####
Evaluating Functions

To evaluate a function *f* (*x*), plug the input in for *x*. For example, if *f* (*x*) = 5*x* + 12, then *f* (4) = 5(4) + 12 = 32. If *g*(*x*) = - , then
*g*(3) = - = - 2.

Note that functions do not always distribute: *f* (2*x*)≠2*f* (*x*), and *f* (*x* + 1)≠*f* (*x*) + *f* (1).

####
Addition of Functions

To add two functions, add their outputs. For example, if *f* (*x*) = *x*^{2} + 2 and
*g*(*x*) = 4*x* - 1, then (*f* + *g*)(1) = *f* (1) + *g*(1) = 3 + 3 = 6. (*f* + *g*)(*x*) = *f* (*x*) + *g*(*x*) = (*x*^{2} +2) + (4*x* - 1) = *x*^{2} + 4*x* + 1. We can see why this in true
by looking at the graphs of *y* = *f* (*x*), *y* = *g*(*x*), and *y* = (*f* + *g*)(*x*):

Addition of Functions

The

*y*-coordinate of each point on the graph of

*y* = (*f* + *g*)(*x*) is the result
of adding the

*y*-coordinate of

*g*(*x*) to the

*y*-coordinate of

*f* (*x*). For
example, as noted above,

*f* (1) = 3,

*g*(1) = 3, and

(*f* + *g*)(1) = 3 + 3 = 6.

Here's another example:

*f* (*x*) = 2*x* - 1, *g*(*x*) = *x* + 4.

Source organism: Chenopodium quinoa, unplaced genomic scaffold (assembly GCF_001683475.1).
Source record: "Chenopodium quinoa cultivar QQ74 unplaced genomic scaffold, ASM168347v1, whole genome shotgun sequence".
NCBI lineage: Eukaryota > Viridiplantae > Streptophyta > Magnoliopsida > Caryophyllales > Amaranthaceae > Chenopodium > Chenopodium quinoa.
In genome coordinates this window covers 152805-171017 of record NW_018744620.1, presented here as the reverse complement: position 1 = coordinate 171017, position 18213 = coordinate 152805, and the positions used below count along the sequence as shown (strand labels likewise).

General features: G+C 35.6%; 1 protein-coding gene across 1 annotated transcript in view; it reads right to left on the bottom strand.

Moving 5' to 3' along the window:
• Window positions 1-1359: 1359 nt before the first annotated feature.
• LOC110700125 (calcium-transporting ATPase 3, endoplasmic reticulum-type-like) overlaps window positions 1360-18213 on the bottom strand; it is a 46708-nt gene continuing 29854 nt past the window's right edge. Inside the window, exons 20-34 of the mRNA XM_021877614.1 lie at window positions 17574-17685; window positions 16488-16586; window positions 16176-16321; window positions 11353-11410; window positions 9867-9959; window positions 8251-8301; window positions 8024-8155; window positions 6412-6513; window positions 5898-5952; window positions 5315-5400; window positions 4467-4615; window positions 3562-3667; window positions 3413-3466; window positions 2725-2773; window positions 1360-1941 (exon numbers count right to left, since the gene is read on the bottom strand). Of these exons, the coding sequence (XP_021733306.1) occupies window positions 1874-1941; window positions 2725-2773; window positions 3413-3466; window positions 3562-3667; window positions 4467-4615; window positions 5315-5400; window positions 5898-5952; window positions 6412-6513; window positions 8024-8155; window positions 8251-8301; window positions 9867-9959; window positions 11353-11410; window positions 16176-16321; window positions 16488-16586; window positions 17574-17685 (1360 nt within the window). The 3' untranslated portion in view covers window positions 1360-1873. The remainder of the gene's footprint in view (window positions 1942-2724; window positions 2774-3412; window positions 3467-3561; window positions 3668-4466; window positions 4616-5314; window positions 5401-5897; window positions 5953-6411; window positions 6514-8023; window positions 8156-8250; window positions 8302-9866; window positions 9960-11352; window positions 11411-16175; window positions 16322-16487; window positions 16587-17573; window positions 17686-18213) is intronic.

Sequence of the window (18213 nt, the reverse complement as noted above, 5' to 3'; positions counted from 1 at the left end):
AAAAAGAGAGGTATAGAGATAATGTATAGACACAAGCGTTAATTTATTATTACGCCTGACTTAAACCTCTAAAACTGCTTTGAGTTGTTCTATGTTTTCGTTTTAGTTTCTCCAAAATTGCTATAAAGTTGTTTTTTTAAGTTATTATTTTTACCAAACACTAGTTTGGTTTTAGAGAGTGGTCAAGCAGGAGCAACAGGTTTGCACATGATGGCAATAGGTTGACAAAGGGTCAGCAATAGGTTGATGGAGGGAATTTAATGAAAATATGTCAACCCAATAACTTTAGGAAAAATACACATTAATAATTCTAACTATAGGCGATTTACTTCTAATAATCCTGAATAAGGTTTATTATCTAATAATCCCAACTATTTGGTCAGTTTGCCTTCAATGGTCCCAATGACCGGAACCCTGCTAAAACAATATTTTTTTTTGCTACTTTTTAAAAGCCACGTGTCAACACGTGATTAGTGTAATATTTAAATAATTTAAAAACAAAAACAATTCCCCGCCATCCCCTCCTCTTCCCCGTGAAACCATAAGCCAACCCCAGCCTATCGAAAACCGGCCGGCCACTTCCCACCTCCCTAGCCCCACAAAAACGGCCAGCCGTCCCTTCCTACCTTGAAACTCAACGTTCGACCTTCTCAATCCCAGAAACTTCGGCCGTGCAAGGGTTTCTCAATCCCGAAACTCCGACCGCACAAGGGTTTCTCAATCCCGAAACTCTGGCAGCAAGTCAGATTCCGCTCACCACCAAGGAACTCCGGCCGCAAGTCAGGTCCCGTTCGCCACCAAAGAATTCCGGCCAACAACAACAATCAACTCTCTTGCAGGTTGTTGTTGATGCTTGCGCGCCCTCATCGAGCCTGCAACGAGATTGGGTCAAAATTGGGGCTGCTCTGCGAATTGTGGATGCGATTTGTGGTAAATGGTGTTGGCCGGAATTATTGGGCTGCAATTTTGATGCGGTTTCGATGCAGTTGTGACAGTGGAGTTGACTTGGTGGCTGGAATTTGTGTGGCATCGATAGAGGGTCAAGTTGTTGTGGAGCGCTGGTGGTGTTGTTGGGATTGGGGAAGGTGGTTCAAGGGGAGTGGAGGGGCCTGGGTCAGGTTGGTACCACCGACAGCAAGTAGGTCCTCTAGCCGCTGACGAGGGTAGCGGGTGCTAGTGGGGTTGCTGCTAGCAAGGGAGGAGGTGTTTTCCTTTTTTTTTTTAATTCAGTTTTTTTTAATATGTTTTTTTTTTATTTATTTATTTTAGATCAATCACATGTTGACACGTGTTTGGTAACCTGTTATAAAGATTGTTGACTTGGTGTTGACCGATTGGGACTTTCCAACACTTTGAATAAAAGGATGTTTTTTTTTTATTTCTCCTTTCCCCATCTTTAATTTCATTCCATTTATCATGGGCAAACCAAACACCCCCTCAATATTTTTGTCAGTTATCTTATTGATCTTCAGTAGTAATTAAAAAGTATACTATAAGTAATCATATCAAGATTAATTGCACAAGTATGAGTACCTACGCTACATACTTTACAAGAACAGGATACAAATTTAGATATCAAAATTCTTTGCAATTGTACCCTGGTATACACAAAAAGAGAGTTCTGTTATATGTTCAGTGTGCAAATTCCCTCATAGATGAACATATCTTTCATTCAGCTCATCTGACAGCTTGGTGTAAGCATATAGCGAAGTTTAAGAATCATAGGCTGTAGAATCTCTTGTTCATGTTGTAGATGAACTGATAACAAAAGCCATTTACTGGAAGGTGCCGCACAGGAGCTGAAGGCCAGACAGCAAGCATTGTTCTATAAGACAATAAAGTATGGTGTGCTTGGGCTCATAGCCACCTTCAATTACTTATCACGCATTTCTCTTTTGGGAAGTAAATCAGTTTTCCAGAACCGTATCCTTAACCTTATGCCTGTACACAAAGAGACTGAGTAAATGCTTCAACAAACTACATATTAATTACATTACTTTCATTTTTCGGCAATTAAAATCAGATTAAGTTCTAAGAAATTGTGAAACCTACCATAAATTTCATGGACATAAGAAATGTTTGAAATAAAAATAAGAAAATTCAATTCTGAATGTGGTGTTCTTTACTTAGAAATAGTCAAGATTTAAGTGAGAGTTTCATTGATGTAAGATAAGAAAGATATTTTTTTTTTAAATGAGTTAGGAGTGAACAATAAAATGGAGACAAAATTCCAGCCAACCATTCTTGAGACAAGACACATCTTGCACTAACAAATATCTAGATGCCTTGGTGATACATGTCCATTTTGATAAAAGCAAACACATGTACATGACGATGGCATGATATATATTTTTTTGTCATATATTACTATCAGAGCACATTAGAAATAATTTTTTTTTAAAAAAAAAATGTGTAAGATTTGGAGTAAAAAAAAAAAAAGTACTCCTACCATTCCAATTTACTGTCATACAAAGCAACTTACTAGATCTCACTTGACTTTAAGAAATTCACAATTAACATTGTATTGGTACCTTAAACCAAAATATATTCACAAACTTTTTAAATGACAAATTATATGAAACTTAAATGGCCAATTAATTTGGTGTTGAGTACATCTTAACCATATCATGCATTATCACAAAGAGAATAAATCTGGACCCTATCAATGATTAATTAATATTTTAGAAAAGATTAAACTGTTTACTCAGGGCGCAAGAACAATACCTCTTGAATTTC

(*f* + *g*)(*x*) = *f* (*x*) + *g*(*x*) = (2*x* - 1) + (*x* + 4) = 3*x* + 3:

Addition of Functions

The slope of

*f* is 2; in other words, as

*x* increases
by 1,

*f* (*x*) increases by 2. The slope of

*g* is 1: as

*x* increases by 1,

*g*(*x*) increases by 1. Thus, as

*x* increases by 1,

*f* + *g* increases by 2 + 1
= 3, and the slope of the sum of two linear functions is the sum of their
slopes. The

*y*-intercept of

*f* + *g* is also a combination of the

*y*-
intercepts of

*f* and

*g*: -1 + 4 = 3.

Adding two functions is like plotting one function and taking the graph of that
function as the new *x*-axis. Points of the second function are then plotted
with respect to the new axis. For example, (2, 3) becomes "over 2," "up 3 from
the new axis," or (3, *f* + 2).

Addition of functions is commutative and associative: *f* + *g* = *g* + *f* and (*f* + *g*) + *h* = *f* + (*g* + *h*).